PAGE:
BBG Watch Commentary

BBG Watch is providing a forum for discussion on  the United States International Communications Reform Act of 2014 (H.R. 4490, introduced by House Foreign Affairs Committee Chairman Edward Royce, with Committee Ranking Member Eliot Engel and 13 other co-sponsors, and unanimously approved by the Foreign Affairs Committee in a show of bipartisanship.

Former VOA Senior White House Correspondent Dan Robinson
Former VOA Senior White House Correspondent Dan Robinson

A Former VOA Correspondent on the Debate Over U.S. International Broadcasting

by Dan Robinson

Legislation in Congress that could bring about the broadest reforms of U.S. government-funded overseas broadcasting since the 1990’s has sparked the the latest stage in a long debate about journalism and policy promotion.

Many horror stories led to the broken state of U.S. international broadcasting. I witnessed them over the course of a career beginning in 1979 and ending earlier this year as Chief White House correspondent for Voice of America (VOA).

If the Broadcasting Board of Governors (BBG) was anything other than one of the most opaque, and at one point secretive, of government agencies, heads would have rolled long ago. Former Secretary of State Hillary Clinton called the BBG dysfunctional and defunct.

A level below the BBG, managers in the International Broadcasting Bureau (IBB) must be held accountable for a range of failures.

VOA was populated in recent years by former CNN and other media figures who wanted to turn the agency into a Global News Network (GNN). That idea, attributed to Walter Isaacson who once headed the board, has now been jettisoned, and rejected by lawmakers who say that U.S. international broadcasting should not “duplicate the activities of private U.S. broadcasters.”

In strong terms, HR 4490 reinforces that multi-platform broadcasters such as VOA, as well as Radio Free Europe/Radio Liberty, Radio Free Asia, and services for the Middle East are tools to help support and project U.S. foreign policy and national security objectives.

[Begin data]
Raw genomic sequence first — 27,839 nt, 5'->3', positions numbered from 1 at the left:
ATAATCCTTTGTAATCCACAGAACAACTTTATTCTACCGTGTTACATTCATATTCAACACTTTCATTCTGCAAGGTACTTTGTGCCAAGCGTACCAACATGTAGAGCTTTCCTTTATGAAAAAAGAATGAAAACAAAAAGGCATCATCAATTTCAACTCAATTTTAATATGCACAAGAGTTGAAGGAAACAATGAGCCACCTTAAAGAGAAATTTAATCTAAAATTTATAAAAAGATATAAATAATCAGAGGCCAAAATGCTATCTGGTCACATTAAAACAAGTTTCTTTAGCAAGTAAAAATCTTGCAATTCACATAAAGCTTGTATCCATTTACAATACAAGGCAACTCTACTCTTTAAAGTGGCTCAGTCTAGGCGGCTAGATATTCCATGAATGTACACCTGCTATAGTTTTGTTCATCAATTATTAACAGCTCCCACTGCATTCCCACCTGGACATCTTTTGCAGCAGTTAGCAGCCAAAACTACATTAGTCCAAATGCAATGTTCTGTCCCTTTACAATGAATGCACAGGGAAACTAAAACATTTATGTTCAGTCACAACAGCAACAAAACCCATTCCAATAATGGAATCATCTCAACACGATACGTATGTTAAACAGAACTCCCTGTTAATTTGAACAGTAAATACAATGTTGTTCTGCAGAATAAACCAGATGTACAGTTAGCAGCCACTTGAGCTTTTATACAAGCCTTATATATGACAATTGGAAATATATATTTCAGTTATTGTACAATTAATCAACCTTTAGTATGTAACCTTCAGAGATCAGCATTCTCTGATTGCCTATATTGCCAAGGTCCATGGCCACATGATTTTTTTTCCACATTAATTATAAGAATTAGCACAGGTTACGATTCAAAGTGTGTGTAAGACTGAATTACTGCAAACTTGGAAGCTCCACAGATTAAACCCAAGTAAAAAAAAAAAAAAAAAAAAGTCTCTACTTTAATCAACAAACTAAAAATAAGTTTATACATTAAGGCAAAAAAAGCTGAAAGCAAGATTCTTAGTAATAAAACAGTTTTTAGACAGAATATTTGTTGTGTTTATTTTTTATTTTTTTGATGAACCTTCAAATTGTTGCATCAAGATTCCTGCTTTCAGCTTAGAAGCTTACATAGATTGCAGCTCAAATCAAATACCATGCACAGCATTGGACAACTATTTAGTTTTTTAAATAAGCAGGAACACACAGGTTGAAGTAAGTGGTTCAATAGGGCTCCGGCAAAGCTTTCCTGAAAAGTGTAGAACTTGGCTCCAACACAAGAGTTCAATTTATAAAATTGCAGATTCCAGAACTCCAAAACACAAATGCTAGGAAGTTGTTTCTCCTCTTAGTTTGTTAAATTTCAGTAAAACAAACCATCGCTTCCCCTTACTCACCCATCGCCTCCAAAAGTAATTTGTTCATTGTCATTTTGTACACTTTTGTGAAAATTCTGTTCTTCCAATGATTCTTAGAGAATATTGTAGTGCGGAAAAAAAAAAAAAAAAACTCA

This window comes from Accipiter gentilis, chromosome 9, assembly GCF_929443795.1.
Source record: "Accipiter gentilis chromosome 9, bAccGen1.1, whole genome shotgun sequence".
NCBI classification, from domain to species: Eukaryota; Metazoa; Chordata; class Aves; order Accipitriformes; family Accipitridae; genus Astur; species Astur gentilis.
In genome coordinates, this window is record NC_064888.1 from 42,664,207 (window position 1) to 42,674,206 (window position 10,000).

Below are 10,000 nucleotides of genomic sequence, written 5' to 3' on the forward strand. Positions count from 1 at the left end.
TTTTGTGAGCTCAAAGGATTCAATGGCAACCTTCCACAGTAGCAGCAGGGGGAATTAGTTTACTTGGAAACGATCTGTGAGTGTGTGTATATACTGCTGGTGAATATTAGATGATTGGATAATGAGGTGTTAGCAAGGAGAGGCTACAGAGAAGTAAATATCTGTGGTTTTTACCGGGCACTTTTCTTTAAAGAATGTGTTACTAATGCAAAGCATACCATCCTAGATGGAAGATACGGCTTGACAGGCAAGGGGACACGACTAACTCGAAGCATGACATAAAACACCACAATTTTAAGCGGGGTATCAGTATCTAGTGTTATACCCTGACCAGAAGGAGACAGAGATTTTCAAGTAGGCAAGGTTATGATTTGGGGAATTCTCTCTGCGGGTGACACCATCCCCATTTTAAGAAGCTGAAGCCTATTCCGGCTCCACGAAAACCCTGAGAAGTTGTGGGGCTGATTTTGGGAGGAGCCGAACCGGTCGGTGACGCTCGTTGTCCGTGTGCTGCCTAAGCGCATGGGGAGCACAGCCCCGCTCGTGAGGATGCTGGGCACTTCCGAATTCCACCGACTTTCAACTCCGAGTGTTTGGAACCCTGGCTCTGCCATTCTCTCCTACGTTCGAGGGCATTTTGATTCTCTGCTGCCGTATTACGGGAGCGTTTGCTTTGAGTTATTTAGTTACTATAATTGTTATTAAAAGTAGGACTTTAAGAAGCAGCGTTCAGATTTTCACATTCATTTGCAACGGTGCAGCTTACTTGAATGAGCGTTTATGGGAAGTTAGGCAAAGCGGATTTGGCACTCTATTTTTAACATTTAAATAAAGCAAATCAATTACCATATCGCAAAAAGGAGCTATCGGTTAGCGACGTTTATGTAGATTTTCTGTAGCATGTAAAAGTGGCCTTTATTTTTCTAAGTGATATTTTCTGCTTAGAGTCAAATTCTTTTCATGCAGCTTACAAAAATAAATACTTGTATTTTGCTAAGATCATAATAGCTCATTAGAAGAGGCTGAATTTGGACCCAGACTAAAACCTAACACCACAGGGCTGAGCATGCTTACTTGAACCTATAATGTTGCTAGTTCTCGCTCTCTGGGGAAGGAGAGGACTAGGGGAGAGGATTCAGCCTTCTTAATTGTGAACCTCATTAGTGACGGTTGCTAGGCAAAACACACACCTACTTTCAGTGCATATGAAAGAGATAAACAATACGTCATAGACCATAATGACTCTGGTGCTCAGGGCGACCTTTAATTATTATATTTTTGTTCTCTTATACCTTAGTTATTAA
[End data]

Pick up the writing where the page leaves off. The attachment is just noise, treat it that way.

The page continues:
VOA’s central newsroom has long been a target of those who resented its journalistic role, which has been protected by law (the VOA Charter) requiring accurate, objective and comprehensive news. They viewed it as too independent of government control.

Particularly after the September 11, 2001 attacks, members of Congress and key conservative think tank figures stepped up pressure for VOA to become just an arm of the State Department, or even the Pentagon.

Jeffrey Gedmin, president of RFE/RL from 2007 to 2011, called for the independent journalistic work of VOA and other broadcasters to be “subsumed” as an element of American public diplomacy.

James Glassman, Undersecretary for Public Diplomacy under George W. Bush, once told employees at VOA that their role was to fight “enemies” of the United States.

David Gollust, the highly-respected former VOA State Department correspondent said at one point:

“The agenda [is] to annihilate what they have always hated, that is civil servant journalists who were doing the job that the VOA Charter called for. . .if we can’t do it by privatizing, we’re going to shut this place down one way or another and we are going to be regime-change little radios.”

To the chagrin of many VOA reporters, even current VOA Director David Ensor said in 2013 that VOA is “not neutral.” The last time someone said that to VOA journalists in their own building was — Bush 43.

Now comes HR 4490, passed unanimously with strong bipartisan support, by the House Foreign Affairs Committee, and a struggle is underway.

Journalists in VOA’s Central News Division assert it would be the last nail in the coffin for whatever credibility VOA has built up over the decades, during and after the Cold War and over the past decade as the outlet attempted to transform itself.

What’s the big deal, one might ask? Haven’t VOA journalists always understood that they serve at the pleasure of the government, and the president? Yes, but VOA correspondents also gained a hard-won reputation as solid journalists.

The VOA Charter requires it to reflect the views of the government, but through “editorials” written by a separate policy office, and also requires news to be “accurate, objective, and comprehensive” with “responsible discussion” of U.S. policy. But there has been policy “creep” into other programming.